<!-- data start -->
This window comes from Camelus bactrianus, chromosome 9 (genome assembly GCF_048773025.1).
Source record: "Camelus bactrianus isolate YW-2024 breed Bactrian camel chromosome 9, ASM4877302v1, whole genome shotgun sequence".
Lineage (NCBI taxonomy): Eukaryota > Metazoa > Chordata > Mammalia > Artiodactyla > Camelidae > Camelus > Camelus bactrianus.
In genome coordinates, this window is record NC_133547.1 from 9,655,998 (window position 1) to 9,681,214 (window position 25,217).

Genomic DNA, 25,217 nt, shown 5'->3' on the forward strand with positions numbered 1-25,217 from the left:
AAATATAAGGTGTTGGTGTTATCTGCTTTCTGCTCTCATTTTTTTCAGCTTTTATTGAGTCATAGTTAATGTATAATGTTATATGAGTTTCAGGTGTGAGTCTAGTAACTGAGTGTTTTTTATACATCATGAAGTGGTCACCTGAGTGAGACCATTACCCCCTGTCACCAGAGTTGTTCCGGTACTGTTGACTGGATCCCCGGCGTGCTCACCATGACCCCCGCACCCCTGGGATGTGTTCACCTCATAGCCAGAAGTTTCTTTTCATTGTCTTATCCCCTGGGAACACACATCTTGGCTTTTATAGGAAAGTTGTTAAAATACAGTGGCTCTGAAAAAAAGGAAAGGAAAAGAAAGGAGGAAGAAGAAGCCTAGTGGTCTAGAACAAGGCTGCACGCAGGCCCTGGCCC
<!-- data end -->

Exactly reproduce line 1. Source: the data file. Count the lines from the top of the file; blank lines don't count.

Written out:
This window comes from Camelus bactrianus, chromosome 9 (genome assembly GCF_048773025.1).